May, 2015
Women of ASHI
Inspection News and Views from the American Society of Home Inspectors



”To be honest, I didn’t start out to run a business, but the potential of growing the female inspection industry is enormous. Less than 5% of home inspectors are female.“

I grew up on construction sites.

My earliest memories are of sweeping up sawdust and listening to subcontractors argue. My dad was a builder and our family was heavily involved in the day to day operations. My mom was the master organizer and my brother developed into a high-end trim carpenter. On the weekends we would pile into the car and drive around to job sites. My dad was constantly quizzing us on components and how things were put together.

My mother read an article in the newspaper in the spring of 2003 about home inspectors and immediately called me and said, “Pammie, you can do that!” Mississippi had just passed legislation that required licensure for home inspectors. The first few years were tough. I was met with some resistance from my male counterparts. However, the president of our local Home Inspector Association was welcoming and very helpful. He taught me that there are enough houses for everyone to inspect. I became committed to raising the standards of the home inspection industry. From the beginning, I wanted to bring a higher level of professionalism, and I’ve always been available to anyone wanting to know how to get into the business. I believe the more good inspectors we have, the better off the entire industry is.

After a few years, I noticed I was getting a lot of return business from clients who wanted “that gray-haired lady” to do their inspection. I began to realize that I was automatically different from my competition just by being female. So I changed my business name to Pam’s Inspections.

During a women’s softball game, I heard someone yell, “You throw it like a girl!” My first thought was, “I inspect it like a girl!” The tag line was added to my business and eventually evolved into the name of the business. With the help of my partner, we have trademarked the name and the logo. We added eyelashes to the business car, a Mini Cooper, and began to aggressively market that we were women inspectors.

At this time, we can’t keep up with the increased sales. We have hired two more female inspectors, are in the process of hiring someone to take the phone calls and have part-time office help. And just for the record, we will hire men. If they are willing to wear the logo, Inspect It Like A Girl, then they are welcome!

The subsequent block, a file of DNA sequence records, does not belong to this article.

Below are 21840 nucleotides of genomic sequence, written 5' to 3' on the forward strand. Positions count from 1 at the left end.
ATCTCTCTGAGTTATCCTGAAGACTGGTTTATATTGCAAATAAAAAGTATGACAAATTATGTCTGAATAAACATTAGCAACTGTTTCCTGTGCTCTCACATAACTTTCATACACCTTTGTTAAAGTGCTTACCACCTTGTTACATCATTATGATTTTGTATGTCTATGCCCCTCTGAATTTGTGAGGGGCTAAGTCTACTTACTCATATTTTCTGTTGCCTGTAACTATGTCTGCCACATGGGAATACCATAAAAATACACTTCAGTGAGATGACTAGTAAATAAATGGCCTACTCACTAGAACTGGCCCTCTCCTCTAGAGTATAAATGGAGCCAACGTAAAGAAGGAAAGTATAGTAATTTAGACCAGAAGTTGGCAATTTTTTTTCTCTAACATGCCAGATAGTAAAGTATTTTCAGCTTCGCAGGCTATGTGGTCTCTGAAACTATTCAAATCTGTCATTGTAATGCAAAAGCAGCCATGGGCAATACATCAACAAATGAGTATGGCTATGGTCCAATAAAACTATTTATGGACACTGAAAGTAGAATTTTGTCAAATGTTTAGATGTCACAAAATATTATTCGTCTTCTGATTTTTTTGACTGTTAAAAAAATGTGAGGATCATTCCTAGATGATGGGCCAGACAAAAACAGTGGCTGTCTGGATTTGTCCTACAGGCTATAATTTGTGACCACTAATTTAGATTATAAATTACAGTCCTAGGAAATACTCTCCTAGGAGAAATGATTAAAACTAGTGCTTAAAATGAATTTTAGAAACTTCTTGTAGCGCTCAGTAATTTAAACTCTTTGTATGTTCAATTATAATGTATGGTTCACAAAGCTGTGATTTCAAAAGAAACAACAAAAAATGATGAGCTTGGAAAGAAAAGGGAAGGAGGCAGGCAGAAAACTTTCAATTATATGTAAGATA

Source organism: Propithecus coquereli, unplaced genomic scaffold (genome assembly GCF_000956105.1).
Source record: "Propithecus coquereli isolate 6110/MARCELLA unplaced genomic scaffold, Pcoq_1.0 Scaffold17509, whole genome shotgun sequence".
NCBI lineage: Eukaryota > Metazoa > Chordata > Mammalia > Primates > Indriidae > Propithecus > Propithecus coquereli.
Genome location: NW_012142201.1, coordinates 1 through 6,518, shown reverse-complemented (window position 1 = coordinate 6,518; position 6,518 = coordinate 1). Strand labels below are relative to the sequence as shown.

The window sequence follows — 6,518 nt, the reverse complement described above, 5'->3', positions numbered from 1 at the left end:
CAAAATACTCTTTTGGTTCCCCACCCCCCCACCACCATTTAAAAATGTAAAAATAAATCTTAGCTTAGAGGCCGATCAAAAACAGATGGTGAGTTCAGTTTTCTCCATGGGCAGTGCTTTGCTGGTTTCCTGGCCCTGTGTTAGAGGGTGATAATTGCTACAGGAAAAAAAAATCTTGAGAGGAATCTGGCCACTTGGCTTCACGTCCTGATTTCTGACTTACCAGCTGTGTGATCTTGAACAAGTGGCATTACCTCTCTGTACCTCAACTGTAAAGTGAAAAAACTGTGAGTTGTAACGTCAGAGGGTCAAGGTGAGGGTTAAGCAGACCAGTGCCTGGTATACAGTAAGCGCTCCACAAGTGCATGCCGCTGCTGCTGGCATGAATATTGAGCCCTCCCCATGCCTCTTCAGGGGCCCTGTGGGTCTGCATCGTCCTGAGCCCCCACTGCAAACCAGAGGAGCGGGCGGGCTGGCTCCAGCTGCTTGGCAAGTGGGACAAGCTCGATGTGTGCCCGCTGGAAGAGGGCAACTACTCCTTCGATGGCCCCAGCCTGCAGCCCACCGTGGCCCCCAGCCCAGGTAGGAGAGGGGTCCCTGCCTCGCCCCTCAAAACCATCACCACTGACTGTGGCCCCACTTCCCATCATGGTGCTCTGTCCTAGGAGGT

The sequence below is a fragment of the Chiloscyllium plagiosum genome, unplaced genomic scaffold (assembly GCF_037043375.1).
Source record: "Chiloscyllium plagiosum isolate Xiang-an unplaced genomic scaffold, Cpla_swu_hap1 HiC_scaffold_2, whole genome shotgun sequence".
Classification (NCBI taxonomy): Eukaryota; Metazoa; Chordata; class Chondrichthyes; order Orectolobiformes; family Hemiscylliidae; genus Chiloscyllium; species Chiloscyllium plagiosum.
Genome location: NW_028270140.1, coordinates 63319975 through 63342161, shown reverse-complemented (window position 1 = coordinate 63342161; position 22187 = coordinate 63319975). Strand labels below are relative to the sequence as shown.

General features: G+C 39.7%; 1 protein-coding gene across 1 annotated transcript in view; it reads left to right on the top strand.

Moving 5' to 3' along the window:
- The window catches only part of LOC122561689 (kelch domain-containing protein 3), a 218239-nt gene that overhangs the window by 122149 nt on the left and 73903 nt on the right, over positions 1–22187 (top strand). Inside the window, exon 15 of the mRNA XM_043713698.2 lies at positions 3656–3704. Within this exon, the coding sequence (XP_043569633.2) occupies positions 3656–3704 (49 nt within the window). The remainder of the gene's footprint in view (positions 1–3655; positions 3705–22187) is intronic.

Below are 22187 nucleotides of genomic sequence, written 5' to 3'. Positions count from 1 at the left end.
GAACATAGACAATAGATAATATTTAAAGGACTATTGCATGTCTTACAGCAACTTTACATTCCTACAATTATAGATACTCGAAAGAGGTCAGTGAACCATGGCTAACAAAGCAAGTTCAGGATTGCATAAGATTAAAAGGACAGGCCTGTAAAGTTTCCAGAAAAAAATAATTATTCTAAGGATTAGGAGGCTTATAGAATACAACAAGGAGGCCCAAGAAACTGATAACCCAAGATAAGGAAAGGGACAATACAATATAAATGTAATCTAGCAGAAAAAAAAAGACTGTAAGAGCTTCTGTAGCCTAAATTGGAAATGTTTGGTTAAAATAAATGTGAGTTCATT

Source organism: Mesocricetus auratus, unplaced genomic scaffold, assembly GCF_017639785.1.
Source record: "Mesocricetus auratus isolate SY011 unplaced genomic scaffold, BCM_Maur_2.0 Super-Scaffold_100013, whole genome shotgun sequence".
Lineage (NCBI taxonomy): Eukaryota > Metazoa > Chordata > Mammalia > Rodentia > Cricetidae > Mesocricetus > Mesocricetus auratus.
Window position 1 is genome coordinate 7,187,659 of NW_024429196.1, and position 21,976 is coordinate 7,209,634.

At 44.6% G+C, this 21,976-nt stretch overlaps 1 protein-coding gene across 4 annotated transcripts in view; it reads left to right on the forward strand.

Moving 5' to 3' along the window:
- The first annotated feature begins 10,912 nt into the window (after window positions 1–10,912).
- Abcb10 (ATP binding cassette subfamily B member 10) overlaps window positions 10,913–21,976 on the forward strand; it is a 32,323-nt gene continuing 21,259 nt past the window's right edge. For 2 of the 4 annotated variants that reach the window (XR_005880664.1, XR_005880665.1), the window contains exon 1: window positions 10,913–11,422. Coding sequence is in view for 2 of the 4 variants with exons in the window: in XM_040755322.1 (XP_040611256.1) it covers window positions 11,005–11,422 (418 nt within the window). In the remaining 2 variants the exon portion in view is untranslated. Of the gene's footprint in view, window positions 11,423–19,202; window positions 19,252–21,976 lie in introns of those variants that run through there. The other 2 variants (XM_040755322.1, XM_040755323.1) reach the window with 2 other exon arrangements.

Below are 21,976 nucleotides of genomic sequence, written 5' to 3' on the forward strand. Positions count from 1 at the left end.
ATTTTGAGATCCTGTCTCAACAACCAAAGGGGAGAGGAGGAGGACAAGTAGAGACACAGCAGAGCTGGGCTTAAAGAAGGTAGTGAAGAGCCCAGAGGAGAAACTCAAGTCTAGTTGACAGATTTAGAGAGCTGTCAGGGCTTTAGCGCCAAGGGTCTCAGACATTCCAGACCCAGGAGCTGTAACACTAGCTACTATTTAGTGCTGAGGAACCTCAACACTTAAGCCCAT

To be honest, I didn’t start out to run a business, but the potential of growing the female inspection industry is enormous. Less than 5% of home inspectors are female; however, the National Association of Realtors market research shows that 91% of homebuying decisions are made or influenced by women. Over 70% of Realtors are women. We are proof that women like doing business with women. And, as a side note, one of the funniest things I hear from men is, “if you are anything like my wife, I want you inspecting my house.”

Our current business is based heavily on meeting the needs of our clients. We aren’t trying to impress anyone with how much we know. We are trying to listen to what they want to know about their new home. We stress the importance of communication, not only with our clients, but also with the Realtors and with each other. I personally have had to open up my mind to new ways of doing things. The inspection business is so much more than inspecting the house. It’s all about building and maintaining relationships, something, we believe as women, we do quite well.

Our vision is to grow nationally. We’d like to be a platform for other female inspectors to stand on. We are working diligently to build systems that can be duplicated by women nationally and internationally. We are currently networking with inspection companies around the United States and Canada, soaking up as much knowledge as we can. Just like Rosie the Riveter claimed, “We Can Do It!”

By Pam Pybas
Inspect It Like A Girl